Toronto·Our Toronto

This Toronto filmmaker wants you to know homelessness isn't some far-off possibility

Jason Cipparrone is launching several short films through the CBC Creator Network called Generation Homeless, a series that takes an intimate look at the impact of the unhoused crisis within Canadian cities.

Jason Cipparrone's Generation Homeless takes an intimate look at those impacted by Canada's housing crisis

This Toronto filmmaker wants you to know homelessness isn't some far-off possibility

CBC News Toronto

15 days ago
5:47
Director Jason S. Cipparrone hopes his series gives viewers an opportunity to see the personal side of those experiencing homelessness and the barriers they face. 5:47

Early in the pandemic, Jason Cipparrone spotted a sight he'd never before seen in his neighbourhood.

"One day I walk out of my apartment and I walk two blocks down by a church that's in the community, and I notice that there were about 400 people lined up on the sidewalk. It spanned multiple blocks, people waiting for the food bank," he told CBC's Our Toronto.

"That was something that I've never experienced before living in Toronto."

Out of that moment, Generation Homeless, was born. Seeing the stark impact of the pandemic on individuals, Cipparrone decided to document the experiences of those struggling with homelessness in Canadian cities. 

Now the Toronto-based photographer and director has partnered with the CBC Creator Network for a series taking an in-depth look at those affected by Canada's housing crisis. 

Cipparrone's first episode features a Toronto woman named Amy Finn, 22, who is living on the streets as she waits for housing, while her three-year-old son lives with his grandmother.

Finn lives in different parts of the city, sometimes on the streets and sometimes in parking garages — anywhere she can find that she feels is safe to get some sleep, Cipparrone said. 

"I met Amy last year because I was doing some portraits in the community," he said.

A 'holding pattern' of homelessness

"And it just became obvious to me right away that she had such a light and shine about her that I needed to do something that focused on these type of people — people like Amy, who are young, who have so much in front of them, and yet who are kind of right now in this holding pattern," he said.

For Cipparrone, gaining trust with individuals to tell their stories is crucial and often takes time. 

"You don't gain trust or access one day and then have it indefinitely," he said.

"I think a lot of people approach these topics like that. There is a sense within the academic community that you want to study things. Well, unfortunately, you [can] end up turning people into numbers too, and there's often a lack of compassion when it comes to it."

What I've realized through this process is that if you don't own something, your voice is very small when it comes to trying to get people in the political realm to even speak to you ...- Jason Cipparrone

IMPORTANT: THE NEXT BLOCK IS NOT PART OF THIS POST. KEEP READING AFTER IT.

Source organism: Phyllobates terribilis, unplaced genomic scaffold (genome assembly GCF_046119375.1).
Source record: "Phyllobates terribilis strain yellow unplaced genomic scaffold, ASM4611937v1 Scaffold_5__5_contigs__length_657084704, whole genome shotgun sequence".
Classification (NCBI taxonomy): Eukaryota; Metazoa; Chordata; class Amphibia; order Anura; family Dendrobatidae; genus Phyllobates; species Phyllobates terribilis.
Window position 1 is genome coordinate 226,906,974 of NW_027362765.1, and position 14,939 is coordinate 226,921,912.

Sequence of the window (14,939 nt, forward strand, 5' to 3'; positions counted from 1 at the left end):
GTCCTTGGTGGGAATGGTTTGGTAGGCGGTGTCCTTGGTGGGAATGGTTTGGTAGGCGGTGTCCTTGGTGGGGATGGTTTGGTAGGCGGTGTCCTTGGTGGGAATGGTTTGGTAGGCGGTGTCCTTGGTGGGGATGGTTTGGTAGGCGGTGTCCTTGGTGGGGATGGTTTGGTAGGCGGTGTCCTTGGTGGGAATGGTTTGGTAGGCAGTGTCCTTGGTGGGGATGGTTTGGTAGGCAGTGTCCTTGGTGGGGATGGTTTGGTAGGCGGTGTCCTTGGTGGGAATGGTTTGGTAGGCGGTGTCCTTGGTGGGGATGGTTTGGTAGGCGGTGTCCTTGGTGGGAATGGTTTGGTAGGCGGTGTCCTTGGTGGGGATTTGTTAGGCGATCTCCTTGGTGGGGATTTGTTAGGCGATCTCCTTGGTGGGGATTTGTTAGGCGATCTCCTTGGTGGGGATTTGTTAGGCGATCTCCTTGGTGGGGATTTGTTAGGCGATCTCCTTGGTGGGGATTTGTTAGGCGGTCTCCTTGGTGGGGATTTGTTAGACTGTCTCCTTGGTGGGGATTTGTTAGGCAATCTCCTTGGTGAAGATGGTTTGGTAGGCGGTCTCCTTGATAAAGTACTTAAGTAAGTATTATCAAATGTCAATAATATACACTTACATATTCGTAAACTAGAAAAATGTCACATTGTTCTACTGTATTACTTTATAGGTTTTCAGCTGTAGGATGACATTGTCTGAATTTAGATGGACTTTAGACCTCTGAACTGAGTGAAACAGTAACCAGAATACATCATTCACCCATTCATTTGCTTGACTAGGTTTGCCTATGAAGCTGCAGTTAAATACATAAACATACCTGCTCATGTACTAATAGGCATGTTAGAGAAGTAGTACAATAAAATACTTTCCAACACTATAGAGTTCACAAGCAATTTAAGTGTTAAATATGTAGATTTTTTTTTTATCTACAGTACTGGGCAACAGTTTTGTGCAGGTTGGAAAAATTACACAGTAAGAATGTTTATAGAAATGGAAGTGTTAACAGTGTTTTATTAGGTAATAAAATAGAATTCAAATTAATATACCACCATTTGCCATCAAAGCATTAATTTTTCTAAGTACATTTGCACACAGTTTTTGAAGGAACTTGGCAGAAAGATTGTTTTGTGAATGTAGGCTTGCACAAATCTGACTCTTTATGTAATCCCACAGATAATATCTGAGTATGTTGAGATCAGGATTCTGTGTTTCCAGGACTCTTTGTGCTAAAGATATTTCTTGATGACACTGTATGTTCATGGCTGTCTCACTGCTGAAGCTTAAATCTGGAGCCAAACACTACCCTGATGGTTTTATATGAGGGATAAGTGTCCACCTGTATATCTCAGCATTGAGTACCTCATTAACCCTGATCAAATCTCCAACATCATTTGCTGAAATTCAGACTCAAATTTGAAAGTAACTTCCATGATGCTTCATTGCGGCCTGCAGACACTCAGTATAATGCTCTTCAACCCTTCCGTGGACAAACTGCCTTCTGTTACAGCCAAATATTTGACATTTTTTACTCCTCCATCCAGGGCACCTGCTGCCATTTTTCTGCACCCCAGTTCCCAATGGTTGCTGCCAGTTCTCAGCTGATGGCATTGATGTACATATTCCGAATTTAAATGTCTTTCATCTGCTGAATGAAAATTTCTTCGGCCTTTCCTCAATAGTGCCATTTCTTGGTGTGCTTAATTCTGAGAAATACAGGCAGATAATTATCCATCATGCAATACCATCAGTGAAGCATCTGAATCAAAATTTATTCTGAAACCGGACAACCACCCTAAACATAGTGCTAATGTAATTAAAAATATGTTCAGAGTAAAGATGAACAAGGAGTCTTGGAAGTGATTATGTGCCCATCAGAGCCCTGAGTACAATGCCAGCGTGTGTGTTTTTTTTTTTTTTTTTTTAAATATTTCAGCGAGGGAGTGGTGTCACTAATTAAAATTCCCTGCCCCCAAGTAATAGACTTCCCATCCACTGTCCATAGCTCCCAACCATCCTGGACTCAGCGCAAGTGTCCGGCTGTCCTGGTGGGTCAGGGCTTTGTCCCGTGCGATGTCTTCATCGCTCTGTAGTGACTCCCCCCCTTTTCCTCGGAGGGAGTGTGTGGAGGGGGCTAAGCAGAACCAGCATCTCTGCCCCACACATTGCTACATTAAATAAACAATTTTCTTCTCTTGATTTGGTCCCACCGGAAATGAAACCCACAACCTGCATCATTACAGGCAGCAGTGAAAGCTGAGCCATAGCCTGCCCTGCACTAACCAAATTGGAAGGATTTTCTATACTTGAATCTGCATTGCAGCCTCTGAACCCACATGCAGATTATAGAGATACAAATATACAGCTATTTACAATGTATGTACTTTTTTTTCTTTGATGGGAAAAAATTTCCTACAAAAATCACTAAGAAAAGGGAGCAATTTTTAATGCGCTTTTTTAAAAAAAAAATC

"For me, this has been probably a year and three months of working on that trust and access. It is still an ongoing thing," he said. 

Cipparrone says working on this series, and telling stories about people experiencing homelessness, has been eye-opening and has helped him better understand the marginalized population.

He says his preconceived notions about people experiencing homelessness being people who haven't tried hard enough or worked as hard as others has shifted through this series.

"We have a number of gaps within our municipal, provincial and federal system with regards to housing and the upswing of people living on the streets and essentially being in a position where eviction might actually occur for them," he said.

"What I've realized through this process is that if you don't own something, your voice is very small when it comes to trying to get people in the political realm to even speak to you or to engage with you about the issues that you see.

"And COVID basically caused a massive exacerbation of people out on the streets. It confirmed to me something that I think we all know, which is that we have systems in place that are not functioning in a way that reflects the true nature of Canadians."

Cipparrone hopes his series gives viewers an opportunity to see the personal side of those experiencing homelessness and the barriers they face. 

"I hope that anybody who watches this is compelled to deeply understand Amy as a person, her issues, but then also ask the greater question of why are those things so tough for her to accomplish? Why can't she get ID, you know, until people want to really have that discussion and dive into it?" he said.

"That means discussing things that might end in tears. It means discussing things that might end in an argument. But the point is that the longer that people avoid that discussion, the worse that it gets for everybody else."

You can find this and other stories about the city on Our Toronto — Saturdays and Sundays at 12 p.m., and Mondays at 11 a.m.

With files from Marivel Taruc and Paulina Abad

now